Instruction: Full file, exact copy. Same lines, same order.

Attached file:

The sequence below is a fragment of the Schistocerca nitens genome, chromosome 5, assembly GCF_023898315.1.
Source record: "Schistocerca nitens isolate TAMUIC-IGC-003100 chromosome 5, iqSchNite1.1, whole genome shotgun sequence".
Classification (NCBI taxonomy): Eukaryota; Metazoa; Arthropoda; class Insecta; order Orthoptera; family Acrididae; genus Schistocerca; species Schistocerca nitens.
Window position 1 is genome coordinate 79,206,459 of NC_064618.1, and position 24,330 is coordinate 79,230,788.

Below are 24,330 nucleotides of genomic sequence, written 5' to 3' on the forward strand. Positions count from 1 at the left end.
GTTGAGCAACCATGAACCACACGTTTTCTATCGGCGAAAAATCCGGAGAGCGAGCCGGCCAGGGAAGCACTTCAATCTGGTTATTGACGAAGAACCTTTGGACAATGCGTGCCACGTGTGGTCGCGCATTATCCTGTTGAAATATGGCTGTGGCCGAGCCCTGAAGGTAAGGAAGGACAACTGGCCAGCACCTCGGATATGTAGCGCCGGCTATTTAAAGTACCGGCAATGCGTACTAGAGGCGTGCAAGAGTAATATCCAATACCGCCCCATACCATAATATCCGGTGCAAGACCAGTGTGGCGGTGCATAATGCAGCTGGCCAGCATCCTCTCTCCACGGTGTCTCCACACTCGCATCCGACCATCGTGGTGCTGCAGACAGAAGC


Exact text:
The sequence below is a fragment of the Schistocerca nitens genome, chromosome 5, assembly GCF_023898315.1.
Source record: "Schistocerca nitens isolate TAMUIC-IGC-003100 chromosome 5, iqSchNite1.1, whole genome shotgun sequence".
Classification (NCBI taxonomy): Eukaryota; Metazoa; Arthropoda; class Insecta; order Orthoptera; family Acrididae; genus Schistocerca; species Schistocerca nitens.
Window position 1 is genome coordinate 79,206,459 of NC_064618.1, and position 24,330 is coordinate 79,230,788.

Below are 24,330 nucleotides of genomic sequence, written 5' to 3' on the forward strand. Positions count from 1 at the left end.
GTTGAGCAACCATGAACCACACGTTTTCTATCGGCGAAAAATCCGGAGAGCGAGCCGGCCAGGGAAGCACTTCAATCTGGTTATTGACGAAGAACCTTTGGACAATGCGTGCCACGTGTGGTCGCGCATTATCCTGTTGAAATATGGCTGTGGCCGAGCCCTGAAGGTAAGGAAGGACAACTGGCCAGCACCTCGGATATGTAGCGCCGGCTATTTAAAGTACCGGCAATGCGTACTAGAGGCGTGCAAGAGTAATATCCAATACCGCCCCATACCATAATATCCGGTGCAAGACCAGTGTGGCGGTGCATAATGCAGCTGGCCAGCATCCTCTCTCCACGGTGTCTCCACACTCGCATCCGACCATCGTGGTGCTGCAGACAGAAGC